Phoenix area should be wary of storm chasers
Following a freak hailstorm in October, Phoenix-area roofers remain busy with calls to fix damaged roofs. But they say roofers and homeowners alike continue to face a threat just as bad as a leaking roof: “storm chasers” — unlicensed contractors who show up right after a big storm, go door-to-door offering to do work quickly and cheaply, then move on to another city or state.
Roofers and regulating authorities say large storms create an ideal opportunity for scam artists, and homeowners should be vigilant, particularly of unsolicited door-to-door offers to make repairs.
“The storm chasers are here for the current storm, and they’ll be gone soon,” says Tyler Palmer, spokesman for the Arizona Registrar of Contractors. “If you have any problems with the roof later on, you won’t be able to go back to them for warranty work.”
Rhonda LaNue, co-owner of highly rated Lyons Roofing in Phoenix and chairwoman of the Arizona Roofing Contractors Association committee in charge of public outreach, seeks to warn homeowners. “People need to know they could be opening themselves up to fraud, poor workmanship and theft if they hire unlicensed storm chasers,” she says.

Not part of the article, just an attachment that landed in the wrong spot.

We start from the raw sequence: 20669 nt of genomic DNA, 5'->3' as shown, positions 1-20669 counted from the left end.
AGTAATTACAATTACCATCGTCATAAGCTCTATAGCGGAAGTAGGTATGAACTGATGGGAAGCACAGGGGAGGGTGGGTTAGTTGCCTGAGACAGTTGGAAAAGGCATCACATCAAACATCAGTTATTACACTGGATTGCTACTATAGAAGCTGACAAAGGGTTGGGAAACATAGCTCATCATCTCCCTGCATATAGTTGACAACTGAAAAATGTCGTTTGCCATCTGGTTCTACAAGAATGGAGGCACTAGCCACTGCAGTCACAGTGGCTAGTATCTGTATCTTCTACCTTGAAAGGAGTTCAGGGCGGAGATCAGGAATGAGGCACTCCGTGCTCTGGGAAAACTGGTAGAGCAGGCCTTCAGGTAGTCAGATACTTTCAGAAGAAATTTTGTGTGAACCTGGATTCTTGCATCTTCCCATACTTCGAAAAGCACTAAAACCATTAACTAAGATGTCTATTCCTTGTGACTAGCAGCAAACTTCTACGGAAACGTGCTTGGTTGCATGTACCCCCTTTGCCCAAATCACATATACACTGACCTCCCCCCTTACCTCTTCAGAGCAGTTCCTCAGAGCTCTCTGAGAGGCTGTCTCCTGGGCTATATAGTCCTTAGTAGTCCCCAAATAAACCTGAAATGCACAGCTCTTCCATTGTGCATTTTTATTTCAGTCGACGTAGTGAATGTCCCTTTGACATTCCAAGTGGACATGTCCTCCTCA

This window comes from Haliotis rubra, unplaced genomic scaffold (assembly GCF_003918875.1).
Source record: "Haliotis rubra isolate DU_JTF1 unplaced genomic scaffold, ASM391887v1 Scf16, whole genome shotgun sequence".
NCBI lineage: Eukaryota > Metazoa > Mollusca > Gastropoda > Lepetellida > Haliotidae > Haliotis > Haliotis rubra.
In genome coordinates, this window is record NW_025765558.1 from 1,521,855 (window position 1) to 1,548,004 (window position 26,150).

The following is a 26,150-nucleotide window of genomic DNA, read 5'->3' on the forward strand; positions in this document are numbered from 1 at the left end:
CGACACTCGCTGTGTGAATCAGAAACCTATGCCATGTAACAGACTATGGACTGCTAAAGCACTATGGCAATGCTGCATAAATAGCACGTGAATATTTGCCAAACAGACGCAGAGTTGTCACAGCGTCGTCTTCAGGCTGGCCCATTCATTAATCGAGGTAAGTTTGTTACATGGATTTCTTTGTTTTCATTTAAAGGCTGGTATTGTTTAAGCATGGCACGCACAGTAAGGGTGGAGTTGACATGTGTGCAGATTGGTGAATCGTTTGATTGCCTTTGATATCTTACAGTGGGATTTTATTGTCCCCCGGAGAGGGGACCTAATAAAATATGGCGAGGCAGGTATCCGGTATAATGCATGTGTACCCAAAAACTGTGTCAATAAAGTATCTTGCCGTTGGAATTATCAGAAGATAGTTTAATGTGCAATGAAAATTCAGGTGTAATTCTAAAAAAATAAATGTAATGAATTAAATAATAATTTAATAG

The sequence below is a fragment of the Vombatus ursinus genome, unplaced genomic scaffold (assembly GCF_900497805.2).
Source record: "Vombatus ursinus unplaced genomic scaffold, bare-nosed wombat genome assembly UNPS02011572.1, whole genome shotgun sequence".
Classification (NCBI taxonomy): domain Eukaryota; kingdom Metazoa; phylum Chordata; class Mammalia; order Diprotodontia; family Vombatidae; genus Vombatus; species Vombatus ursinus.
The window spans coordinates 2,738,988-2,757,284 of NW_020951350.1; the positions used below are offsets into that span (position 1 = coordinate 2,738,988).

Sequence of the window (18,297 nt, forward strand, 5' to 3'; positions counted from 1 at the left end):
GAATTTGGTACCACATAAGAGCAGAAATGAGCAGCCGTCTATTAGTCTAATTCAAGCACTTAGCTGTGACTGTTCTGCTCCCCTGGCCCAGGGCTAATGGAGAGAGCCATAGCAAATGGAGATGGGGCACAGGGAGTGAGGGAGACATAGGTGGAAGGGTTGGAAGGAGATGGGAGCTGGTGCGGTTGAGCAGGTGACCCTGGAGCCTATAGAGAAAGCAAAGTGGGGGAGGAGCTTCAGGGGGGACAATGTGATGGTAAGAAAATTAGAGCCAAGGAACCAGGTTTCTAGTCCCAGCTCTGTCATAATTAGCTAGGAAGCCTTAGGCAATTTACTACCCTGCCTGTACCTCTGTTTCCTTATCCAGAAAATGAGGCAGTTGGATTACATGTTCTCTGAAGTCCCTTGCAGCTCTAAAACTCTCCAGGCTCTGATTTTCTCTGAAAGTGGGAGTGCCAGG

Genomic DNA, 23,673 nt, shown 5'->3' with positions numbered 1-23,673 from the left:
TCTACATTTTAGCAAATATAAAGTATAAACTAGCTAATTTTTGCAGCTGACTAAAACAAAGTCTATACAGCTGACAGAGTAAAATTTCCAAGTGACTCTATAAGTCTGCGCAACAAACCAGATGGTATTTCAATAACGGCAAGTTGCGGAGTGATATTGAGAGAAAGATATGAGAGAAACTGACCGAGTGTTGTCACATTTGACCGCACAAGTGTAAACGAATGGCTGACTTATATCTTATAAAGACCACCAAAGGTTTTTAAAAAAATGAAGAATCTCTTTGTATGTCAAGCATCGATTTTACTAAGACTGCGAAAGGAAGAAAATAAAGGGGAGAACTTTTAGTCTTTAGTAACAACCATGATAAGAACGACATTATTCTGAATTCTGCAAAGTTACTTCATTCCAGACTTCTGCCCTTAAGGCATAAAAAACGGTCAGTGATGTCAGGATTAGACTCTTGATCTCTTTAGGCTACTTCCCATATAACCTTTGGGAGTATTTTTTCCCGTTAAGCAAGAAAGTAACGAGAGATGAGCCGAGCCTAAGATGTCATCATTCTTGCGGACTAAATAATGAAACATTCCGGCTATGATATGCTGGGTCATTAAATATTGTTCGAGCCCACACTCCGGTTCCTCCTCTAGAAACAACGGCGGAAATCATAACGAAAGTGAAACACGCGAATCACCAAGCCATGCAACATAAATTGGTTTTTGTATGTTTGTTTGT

How to avoid Phoenix roofing scams
Quite often, homeowners fail to discover a poor roofing job until months later, when the storm chaser is long gone. “We’ve only had one major rain since the hailstorm, so in a lot of cases, people might not even know yet if they have a poorly installed roof,” says Ann Pepper, director of business development for Lyons Roofing.
Hiring unlicensed workers carries other risks. If they’re not insured, you could be held liable for any injury that occurs on your property. Also, using an uninsured contractor makes your bad roofing job ineligible for help from the state contractor recovery fund.
Palmer and Pepper also warn against contractors who offer to do the work for the amount of the insurance claim. “There are all sorts of shady things this could get into,” Pepper says. “I heard from one customer who had a salesman at their door claiming to represent a company, but they wanted an upfront check written out to the salesman.”
Even if it means waiting a little longer for a reputable contractor, experts say it’s worth it. “If your roof is damaged but it’s not immediately leaking, it probably won’t suddenly start leaking soon,” Pepper says. “Don’t panic and make hasty decisions. The long-term damage caused by a shoddy contractor isn’t worth the convenience of getting it done quickly or cheaply.”